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Douglasville Woman’s Health Experiences Remarkable Turnaround after Engaging in a Caring, Social Community

Told She ‘Will Never Walk Again,’ Mary Dickens Is Now Active at Grace Senior Living of Douglasville

mothers day dickens resizedDOUGLASVILLE, Ga. (June 25, 2014) – “Your mother will never walk again,” words that haunted Pam Grier, as she sat with her mother in an Atlanta-area rehabilitation facility.

Just two months ago, after seeing her mother’s health continue to worsen, Grier decided it was time to find a different type of care.

Mary Dickens, 86, was in a state of decline due to a serious illness and surgery she experience in late 2013. “She had no appetite, she was weak, had no motivation and seemed very depressed,” says Grier. “It was even suggested that we move her to a skilled nursing facility, because her prospects of improvement looked slim.”

That was in April.

Today, after two months of settling into life among caring neighbors and social activity at Grace Senior Living of Douglasville, Dickens’ health and outlook have experienced a remarkable turnaround. To her family’s amazement, she is an active and engaged member of her community.

“Mom always wanted to go back home when she was in the other facility, but in less than two months, mom’s quality of life has completely changed. She is so much better and she is happy here at Grace Senior Living,” says Grier.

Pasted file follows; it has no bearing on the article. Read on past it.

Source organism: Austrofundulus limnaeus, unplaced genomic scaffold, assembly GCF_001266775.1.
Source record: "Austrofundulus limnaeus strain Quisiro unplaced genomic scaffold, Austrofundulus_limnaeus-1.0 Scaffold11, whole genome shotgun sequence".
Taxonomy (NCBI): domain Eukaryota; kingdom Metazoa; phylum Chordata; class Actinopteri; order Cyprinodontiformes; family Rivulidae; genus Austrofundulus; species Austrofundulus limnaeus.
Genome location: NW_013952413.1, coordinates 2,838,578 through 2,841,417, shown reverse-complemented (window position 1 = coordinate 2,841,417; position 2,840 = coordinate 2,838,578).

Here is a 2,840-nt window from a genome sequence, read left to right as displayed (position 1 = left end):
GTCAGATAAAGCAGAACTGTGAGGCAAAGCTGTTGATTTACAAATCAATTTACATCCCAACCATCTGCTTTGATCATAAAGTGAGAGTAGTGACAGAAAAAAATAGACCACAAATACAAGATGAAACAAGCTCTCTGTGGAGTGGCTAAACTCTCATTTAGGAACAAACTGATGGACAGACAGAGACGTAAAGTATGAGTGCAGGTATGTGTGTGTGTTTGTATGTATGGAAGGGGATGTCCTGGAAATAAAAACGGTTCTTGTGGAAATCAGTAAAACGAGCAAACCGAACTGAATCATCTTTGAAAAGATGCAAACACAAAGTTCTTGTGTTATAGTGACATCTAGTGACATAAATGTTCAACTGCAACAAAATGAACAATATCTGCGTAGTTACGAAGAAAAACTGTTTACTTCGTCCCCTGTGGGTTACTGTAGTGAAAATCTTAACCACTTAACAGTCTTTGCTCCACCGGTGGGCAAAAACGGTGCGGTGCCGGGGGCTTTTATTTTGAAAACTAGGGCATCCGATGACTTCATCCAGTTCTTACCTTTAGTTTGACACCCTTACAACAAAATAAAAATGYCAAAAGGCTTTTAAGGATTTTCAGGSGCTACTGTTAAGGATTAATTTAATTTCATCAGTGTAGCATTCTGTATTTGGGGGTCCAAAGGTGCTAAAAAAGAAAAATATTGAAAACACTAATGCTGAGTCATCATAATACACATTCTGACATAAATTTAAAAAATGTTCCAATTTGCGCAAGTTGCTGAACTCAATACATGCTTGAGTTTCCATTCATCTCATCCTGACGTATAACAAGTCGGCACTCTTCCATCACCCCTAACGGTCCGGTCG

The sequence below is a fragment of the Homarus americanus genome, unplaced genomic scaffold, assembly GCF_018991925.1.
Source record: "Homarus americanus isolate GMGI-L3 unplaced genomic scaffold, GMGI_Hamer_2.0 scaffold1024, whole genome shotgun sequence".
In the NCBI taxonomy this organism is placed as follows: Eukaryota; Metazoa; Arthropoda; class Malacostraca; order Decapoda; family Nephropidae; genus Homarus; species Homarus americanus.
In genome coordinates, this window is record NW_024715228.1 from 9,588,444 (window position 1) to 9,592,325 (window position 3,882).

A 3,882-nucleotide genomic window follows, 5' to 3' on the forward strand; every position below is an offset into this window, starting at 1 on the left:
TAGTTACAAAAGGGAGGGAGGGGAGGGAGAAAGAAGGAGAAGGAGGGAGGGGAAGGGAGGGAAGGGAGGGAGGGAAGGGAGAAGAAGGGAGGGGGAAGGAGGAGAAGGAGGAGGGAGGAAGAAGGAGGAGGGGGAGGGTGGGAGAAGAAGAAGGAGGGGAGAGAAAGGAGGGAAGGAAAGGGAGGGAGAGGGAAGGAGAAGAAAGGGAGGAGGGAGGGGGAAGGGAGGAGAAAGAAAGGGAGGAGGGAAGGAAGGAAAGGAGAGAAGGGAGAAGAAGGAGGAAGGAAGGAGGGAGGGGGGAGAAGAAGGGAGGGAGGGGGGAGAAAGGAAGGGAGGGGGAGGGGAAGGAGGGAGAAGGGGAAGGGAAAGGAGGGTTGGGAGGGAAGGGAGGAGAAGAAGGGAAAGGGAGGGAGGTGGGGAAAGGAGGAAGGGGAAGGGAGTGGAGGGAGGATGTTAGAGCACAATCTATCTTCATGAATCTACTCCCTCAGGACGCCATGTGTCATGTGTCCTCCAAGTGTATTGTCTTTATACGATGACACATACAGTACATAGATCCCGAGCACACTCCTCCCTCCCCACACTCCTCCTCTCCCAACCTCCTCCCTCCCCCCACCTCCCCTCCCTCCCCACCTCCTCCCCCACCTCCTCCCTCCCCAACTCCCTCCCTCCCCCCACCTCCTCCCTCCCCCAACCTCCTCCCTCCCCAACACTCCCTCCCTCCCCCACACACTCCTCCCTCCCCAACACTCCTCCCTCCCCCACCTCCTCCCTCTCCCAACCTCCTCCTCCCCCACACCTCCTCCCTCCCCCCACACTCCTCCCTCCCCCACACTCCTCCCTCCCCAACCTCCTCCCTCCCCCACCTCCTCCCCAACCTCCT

“Mrs. Dickens came to Grace Senior Living after traveling a rough road of physical, mental and emotional setbacks,” said Jan Williams, administrator of Grace Senior Living. “Rehabilitation takes on many forms and in some cases the social and emotional connections can be just as important as the physical aspects of recovering from severe setbacks. Today, Mrs. Dickens enjoys assisting with the garden, participating in ‘sit and be fit’ exercise classes and singing in the Grace Senior Living Choir as well as the other daily social activities.”

Dickens’ improved health and new upbeat outlook would tend to verify that seniors who are engaged in regular social activity, feel connected to a community, and have the appropriate level of monitoring can return from the brink to lead a joyful and productive life.

On Mother’s Day, Grier told her mother that her friends were waiting on her to return home, to which Dickens reportedly replied “I have a lot of friends right here.” Words that now reassure Grier she made the right decision to find a community offering strong social connections and activities.

Ninety percent of seniors want to stay in their homes as long as possible, according to a 2011 survey by AARP, but a decades long study by the University College London indicates living alone may do more harm than initially thought. In 2010, the Administration on Aging reported that approximated 29 percent of people 65 and older were living alone, with the percentage increasing with age, while 12 percent of those seniors need help with daily life activities, according to a Kaiser Family Foundation report.